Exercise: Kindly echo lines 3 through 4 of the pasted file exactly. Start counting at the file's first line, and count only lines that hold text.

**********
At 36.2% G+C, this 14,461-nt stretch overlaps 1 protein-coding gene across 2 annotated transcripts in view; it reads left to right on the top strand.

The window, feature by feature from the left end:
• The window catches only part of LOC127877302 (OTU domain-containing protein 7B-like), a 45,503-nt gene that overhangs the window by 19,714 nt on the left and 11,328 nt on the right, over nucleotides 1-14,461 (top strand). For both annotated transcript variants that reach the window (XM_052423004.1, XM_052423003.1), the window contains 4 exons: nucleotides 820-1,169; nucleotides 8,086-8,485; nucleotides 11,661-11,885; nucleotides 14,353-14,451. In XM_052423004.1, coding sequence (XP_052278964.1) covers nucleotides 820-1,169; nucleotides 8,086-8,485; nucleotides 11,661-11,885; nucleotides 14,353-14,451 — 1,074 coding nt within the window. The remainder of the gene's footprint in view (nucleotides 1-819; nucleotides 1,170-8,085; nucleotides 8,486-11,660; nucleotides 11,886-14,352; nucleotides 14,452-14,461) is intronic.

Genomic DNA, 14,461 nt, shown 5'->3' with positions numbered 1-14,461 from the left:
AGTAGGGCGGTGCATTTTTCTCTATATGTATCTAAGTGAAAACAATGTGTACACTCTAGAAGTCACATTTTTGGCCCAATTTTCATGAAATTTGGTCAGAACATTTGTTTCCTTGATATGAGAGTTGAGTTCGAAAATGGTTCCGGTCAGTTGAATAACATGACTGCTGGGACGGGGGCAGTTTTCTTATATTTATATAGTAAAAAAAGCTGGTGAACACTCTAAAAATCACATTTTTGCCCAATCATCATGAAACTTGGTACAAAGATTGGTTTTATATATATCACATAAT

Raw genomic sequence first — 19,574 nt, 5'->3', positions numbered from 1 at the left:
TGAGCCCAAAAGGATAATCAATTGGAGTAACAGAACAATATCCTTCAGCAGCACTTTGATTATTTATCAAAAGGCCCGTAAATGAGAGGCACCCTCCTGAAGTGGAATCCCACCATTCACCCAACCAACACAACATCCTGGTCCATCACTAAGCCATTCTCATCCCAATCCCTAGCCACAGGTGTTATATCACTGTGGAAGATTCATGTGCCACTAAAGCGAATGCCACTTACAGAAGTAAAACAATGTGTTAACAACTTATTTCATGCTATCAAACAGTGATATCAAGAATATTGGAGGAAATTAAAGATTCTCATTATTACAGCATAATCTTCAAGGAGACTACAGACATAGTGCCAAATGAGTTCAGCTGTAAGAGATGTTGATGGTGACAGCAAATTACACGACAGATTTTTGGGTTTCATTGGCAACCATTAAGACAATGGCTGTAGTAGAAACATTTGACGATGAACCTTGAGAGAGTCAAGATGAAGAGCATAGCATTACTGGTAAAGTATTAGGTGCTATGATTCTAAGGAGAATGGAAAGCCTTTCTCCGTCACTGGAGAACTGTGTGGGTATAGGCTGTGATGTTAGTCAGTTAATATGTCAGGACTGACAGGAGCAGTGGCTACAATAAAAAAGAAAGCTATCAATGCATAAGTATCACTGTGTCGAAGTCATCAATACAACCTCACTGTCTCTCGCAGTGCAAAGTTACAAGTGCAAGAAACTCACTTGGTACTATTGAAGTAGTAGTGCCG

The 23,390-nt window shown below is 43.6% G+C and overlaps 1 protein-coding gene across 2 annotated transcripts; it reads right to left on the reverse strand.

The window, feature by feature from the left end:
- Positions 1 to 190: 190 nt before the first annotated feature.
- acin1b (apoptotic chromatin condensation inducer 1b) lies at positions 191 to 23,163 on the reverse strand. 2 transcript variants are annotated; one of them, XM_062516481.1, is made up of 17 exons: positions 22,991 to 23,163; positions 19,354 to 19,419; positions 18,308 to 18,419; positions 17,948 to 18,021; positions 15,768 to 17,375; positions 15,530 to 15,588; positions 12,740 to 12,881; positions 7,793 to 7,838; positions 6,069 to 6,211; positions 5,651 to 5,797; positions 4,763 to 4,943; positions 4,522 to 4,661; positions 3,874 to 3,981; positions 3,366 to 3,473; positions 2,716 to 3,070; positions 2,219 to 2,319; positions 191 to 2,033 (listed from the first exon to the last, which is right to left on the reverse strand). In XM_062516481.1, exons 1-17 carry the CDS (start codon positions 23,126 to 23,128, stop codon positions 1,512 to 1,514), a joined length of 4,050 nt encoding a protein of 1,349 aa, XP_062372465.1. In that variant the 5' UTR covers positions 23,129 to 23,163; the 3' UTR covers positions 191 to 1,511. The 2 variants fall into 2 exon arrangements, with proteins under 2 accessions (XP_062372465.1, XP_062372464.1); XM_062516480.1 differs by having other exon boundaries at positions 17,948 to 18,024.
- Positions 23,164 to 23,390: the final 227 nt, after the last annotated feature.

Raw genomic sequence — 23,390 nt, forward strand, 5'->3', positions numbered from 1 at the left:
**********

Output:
• The window catches only part of LOC127877302 (OTU domain-containing protein 7B-like), a 45,503-nt gene that overhangs the window by 19,714 nt on the left and 11,328 nt on the right, over nucleotides 1-14,461 (top strand). For both annotated transcript variants that reach the window (XM_052423004.1, XM_052423003.1), the window contains 4 exons: nucleotides 820-1,169; nucleotides 8,086-8,485; nucleotides 11,661-11,885; nucleotides 14,353-14,451. In XM_052423004.1, coding sequence (XP_052278964.1) covers nucleotides 820-1,169; nucleotides 8,086-8,485; nucleotides 11,661-11,885; nucleotides 14,353-14,451 — 1,074 coding nt within the window. The remainder of the gene's footprint in view (nucleotides 1-819; nucleotides 1,170-8,085; nucleotides 8,486-11,660; nucleotides 11,886-14,352; nucleotides 14,452-14,461) is intronic.

Genomic DNA, 14,461 nt, shown 5'->3' with positions numbered 1-14,461 from the left: